We are a group of people working to improve the lives of the people in Washington state. Most of us have full-time jobs along with being state representatives. We are small business owners, retired teachers, lawyers, farmers, ranchers, police officers, firefighters, Army, Navy, Marines, former local officials, coaches, business consultants, churchgoers, mothers, fathers, husbands, wives, widows and foster parents.
We understand we must sacrifice time away from our families and jobs in order to serve the people who elected us. In Olympia, we form a different kind of family, pursuing the causes and goals that bring us together: fiscal responsibility, better education, smaller government, safe neighborhoods, greater freedoms and accountability to the people.
What is the Washington House Republican Caucus?
Our caucus is a group of 48 Republican legislators elected to the Washington state House of Representatives. There are four main caucuses in the Washington State Legislature: House Republicans, House Democrats, Senate Republicans and Senate Democrats. In 2013, the Senate Majority Coalition Caucus was also formed.
Who are the House Republican leadership?
Dan Kristiansen, 39th District - Leader. Oversees the Republican leadership team that sets legislative priorities and works toward the adoption of bills supported by the caucus. Lead representative for the caucus in negotiations with other caucuses and the governor.
Joel Kretz, 7th District - Deputy Leader. Assists the leader in setting legislative priorities, organizing caucus strategy and working toward the adoption of bills supported by the caucus.
Joe Schmick, 9th District - Vice-Caucus Chair. Assists the chair in presiding over daily caucus meetings.
J.T. Wilcox, 2nd District - Floor Leader. In charge of organizing and overseeing caucus activity during floor debate.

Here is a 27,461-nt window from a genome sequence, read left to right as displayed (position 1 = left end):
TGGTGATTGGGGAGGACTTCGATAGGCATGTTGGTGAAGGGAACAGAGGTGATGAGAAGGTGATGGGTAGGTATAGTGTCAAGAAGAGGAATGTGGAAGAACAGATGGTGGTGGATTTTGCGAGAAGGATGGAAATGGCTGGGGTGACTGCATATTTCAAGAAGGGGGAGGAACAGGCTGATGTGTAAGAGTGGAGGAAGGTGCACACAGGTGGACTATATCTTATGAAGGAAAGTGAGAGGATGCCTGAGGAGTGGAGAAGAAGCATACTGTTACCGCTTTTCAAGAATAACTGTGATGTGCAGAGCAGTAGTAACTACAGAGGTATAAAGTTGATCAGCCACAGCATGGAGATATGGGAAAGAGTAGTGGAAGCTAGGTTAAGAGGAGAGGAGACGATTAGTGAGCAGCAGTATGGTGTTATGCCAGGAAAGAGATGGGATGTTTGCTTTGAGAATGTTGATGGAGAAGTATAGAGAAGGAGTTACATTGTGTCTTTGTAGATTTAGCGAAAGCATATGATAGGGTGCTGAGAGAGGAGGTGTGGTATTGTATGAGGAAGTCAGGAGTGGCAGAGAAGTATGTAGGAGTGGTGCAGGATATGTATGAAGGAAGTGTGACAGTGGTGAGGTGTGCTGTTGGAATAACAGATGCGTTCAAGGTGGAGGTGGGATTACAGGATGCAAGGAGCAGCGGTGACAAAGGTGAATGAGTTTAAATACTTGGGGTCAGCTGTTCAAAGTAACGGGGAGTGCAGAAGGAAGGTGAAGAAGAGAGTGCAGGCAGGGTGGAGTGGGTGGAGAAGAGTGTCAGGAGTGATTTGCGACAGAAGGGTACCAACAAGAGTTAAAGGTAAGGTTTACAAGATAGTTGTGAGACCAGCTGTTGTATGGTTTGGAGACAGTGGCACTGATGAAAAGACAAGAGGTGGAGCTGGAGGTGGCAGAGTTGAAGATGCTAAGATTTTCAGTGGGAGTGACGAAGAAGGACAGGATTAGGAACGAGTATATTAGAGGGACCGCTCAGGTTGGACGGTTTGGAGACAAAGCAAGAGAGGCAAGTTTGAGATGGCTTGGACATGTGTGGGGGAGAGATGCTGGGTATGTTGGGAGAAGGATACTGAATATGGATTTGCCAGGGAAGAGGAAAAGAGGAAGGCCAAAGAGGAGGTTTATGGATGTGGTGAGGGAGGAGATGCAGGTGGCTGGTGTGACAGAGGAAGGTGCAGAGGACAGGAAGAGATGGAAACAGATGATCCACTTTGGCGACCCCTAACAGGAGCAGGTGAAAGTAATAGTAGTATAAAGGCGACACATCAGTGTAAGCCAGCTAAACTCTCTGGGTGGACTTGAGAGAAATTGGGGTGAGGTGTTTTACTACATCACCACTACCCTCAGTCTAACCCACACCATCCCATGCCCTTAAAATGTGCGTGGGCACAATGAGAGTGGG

- Matt Shea, 4th District and Matt Manweller, 13th District - Assistant Floor Leaders. Assist the Floor Leader in the organization of activities on the floor of the House.
Paul Harris, 17th District - Whip. Serves as caucus sergeant at arms, maintaining decorum during caucus meetings and ensuring caucus activities are carried out in an orderly fashion.
- Dave Hayes, 10th District, Lynda Wilson, 17th District, and Dan Griffey, 35th District - Assistant Whips. Assist the Whip in maintaining decorum during caucus meetings and ensuring caucus activities are carried out in an orderly fashion.
The leadership team is elected by a majority of the House Republican members, with the exception of Vice-Caucus Chair and Assistant Whips, which are appointed.
What purpose do the caucuses serve?
The caucus system allows groups of legislators to work together to promote common ideas, set priorities and pass legislation that serves the interests of the citizens they represent. The four main caucuses of the Legislature select leaders and appoint legislators to the various standing committees. The leaders and committee members work with legislators from both parties and both chambers in an attempt to perfect and enact legislation that meets the needs of their constituents. During the legislative session, members of the House Republican Caucus meet often as a group to discuss bills and plan for floor debates and voting.